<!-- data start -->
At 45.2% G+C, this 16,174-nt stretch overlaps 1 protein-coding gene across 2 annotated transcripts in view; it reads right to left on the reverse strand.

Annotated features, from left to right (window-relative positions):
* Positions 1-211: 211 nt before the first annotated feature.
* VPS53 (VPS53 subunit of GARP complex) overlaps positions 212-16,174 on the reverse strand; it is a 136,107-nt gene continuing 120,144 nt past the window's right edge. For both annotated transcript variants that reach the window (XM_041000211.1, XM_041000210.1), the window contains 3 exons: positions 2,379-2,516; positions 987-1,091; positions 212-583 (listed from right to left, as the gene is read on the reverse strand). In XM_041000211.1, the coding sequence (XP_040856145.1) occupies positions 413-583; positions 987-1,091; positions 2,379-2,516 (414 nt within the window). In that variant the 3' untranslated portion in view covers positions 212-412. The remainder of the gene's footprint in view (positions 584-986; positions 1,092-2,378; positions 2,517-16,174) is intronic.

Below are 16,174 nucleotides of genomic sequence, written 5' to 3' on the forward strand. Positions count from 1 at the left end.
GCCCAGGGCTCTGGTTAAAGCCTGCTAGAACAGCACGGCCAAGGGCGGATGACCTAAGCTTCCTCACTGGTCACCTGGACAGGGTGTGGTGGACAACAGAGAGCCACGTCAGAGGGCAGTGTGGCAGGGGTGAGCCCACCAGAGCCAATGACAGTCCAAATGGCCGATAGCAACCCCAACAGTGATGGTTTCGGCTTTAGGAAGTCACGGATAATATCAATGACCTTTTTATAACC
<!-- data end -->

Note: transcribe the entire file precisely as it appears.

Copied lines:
At 45.2% G+C, this 16,174-nt stretch overlaps 1 protein-coding gene across 2 annotated transcripts in view; it reads right to left on the reverse strand.

Annotated features, from left to right (window-relative positions):
* Positions 1-211: 211 nt before the first annotated feature.
* VPS53 (VPS53 subunit of GARP complex) overlaps positions 212-16,174 on the reverse strand; it is a 136,107-nt gene continuing 120,144 nt past the window's right edge. For both annotated transcript variants that reach the window (XM_041000211.1, XM_041000210.1), the window contains 3 exons: positions 2,379-2,516; positions 987-1,091; positions 212-583 (listed from right to left, as the gene is read on the reverse strand). In XM_041000211.1, the coding sequence (XP_040856145.1) occupies positions 413-583; positions 987-1,091; positions 2,379-2,516 (414 nt within the window). In that variant the 3' untranslated portion in view covers positions 212-412. The remainder of the gene's footprint in view (positions 584-986; positions 1,092-2,378; positions 2,517-16,174) is intronic.

Below are 16,174 nucleotides of genomic sequence, written 5' to 3' on the forward strand. Positions count from 1 at the left end.
GCCCAGGGCTCTGGTTAAAGCCTGCTAGAACAGCACGGCCAAGGGCGGATGACCTAAGCTTCCTCACTGGTCACCTGGACAGGGTGTGGTGGACAACAGAGAGCCACGTCAGAGGGCAGTGTGGCAGGGGTGAGCCCACCAGAGCCAATGACAGTCCAAATGGCCGATAGCAACCCCAACAGTGATGGTTTCGGCTTTAGGAAGTCACGGATAATATCAATGACCTTTTTATAACC